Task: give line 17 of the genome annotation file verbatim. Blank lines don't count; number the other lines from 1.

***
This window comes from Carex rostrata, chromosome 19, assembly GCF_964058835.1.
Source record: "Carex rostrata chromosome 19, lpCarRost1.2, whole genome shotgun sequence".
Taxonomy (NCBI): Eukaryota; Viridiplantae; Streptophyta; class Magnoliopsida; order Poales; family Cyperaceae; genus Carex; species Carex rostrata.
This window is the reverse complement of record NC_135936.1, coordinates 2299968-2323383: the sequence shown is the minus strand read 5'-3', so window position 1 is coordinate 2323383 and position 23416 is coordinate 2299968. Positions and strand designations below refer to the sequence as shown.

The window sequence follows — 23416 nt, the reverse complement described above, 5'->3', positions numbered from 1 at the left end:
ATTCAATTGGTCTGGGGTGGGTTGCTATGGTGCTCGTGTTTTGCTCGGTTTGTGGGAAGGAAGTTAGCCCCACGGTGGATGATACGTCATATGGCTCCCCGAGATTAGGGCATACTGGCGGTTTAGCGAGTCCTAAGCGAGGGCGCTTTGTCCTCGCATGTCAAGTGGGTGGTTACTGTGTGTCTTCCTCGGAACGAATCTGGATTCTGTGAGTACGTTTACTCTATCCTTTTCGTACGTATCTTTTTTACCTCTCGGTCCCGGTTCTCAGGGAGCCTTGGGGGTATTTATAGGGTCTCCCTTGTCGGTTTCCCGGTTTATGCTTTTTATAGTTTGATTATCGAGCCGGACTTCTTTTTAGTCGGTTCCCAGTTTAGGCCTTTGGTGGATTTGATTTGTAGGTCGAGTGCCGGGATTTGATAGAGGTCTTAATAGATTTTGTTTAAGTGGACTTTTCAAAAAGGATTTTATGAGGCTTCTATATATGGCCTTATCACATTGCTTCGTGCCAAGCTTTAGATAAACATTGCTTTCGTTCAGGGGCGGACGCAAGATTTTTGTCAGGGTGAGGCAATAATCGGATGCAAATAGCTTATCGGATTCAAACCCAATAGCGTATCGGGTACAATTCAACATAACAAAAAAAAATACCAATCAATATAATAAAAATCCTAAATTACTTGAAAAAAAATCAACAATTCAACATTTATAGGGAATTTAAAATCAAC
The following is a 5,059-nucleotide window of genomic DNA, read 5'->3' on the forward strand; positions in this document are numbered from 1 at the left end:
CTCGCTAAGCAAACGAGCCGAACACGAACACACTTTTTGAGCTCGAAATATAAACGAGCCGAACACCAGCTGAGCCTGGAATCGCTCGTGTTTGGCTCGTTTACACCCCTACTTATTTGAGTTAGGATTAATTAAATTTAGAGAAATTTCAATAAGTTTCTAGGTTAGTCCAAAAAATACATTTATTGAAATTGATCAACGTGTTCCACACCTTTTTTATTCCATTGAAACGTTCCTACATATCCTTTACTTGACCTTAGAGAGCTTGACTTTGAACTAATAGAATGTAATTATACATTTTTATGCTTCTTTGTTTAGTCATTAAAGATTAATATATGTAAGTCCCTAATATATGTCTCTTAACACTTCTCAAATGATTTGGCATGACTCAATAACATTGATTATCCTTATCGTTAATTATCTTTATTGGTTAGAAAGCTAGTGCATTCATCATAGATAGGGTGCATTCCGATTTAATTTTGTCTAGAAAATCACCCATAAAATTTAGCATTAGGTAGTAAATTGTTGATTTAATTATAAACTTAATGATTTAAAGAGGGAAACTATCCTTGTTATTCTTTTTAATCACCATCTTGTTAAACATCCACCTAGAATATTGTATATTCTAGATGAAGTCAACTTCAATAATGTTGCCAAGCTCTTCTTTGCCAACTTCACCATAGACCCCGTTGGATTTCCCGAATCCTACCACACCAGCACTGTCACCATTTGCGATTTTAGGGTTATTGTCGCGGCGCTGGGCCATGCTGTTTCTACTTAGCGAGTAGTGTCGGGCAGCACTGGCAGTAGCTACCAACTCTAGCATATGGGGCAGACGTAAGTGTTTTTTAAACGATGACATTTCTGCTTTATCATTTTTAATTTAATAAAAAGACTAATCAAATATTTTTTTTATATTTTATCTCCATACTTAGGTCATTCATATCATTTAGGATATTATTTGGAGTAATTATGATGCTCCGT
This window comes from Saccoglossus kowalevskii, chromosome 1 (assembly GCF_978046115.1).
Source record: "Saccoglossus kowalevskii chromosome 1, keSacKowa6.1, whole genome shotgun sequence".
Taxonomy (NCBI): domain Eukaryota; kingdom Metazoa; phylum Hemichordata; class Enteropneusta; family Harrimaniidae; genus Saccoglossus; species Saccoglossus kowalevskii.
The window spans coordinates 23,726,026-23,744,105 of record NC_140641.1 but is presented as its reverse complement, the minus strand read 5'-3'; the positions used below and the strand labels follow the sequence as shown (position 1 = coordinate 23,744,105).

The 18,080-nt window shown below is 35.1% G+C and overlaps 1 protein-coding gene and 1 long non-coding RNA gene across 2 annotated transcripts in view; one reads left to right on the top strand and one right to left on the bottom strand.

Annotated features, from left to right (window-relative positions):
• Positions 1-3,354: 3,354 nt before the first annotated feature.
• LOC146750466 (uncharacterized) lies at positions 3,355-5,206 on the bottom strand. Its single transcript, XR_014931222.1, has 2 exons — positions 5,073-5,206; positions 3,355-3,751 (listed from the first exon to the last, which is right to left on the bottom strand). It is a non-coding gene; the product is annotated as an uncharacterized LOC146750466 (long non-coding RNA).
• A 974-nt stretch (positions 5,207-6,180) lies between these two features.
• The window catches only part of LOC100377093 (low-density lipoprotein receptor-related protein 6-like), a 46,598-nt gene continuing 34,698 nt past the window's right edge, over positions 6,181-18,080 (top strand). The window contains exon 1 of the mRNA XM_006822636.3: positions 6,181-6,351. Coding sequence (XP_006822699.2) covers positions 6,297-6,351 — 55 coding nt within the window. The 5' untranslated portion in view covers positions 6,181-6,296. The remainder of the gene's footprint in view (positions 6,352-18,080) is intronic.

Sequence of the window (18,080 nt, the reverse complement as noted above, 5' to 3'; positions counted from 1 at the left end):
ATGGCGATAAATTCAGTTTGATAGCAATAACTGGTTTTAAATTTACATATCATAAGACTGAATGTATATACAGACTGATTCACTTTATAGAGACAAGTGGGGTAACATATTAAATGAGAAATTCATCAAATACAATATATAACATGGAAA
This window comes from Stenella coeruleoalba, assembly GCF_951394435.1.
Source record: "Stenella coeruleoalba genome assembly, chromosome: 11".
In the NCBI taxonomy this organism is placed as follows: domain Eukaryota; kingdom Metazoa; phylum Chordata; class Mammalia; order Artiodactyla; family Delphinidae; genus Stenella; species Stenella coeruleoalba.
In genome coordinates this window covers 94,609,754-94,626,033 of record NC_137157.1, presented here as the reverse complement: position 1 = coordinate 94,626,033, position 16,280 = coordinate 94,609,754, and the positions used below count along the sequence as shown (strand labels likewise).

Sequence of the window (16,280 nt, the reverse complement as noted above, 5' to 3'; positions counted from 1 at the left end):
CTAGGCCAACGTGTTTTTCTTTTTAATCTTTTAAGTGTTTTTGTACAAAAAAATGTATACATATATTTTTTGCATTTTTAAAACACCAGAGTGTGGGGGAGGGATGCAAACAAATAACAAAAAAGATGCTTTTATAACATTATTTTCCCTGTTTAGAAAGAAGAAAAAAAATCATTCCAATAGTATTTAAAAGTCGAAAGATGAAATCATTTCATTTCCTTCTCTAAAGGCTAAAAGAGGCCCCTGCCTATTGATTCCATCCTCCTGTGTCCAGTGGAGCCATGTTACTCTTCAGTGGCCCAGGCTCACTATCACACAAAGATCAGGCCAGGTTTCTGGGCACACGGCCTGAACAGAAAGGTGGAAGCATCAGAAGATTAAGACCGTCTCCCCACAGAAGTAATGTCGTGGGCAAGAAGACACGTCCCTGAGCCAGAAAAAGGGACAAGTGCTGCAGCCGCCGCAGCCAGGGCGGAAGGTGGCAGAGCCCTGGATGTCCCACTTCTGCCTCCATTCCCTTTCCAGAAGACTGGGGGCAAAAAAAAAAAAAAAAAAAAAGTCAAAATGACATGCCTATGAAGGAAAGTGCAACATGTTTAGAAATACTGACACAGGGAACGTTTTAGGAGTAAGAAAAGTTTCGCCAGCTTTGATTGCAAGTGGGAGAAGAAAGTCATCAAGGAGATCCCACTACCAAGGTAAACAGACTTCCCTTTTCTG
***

• A 974-nt stretch (positions 5,207-6,180) lies between these two features.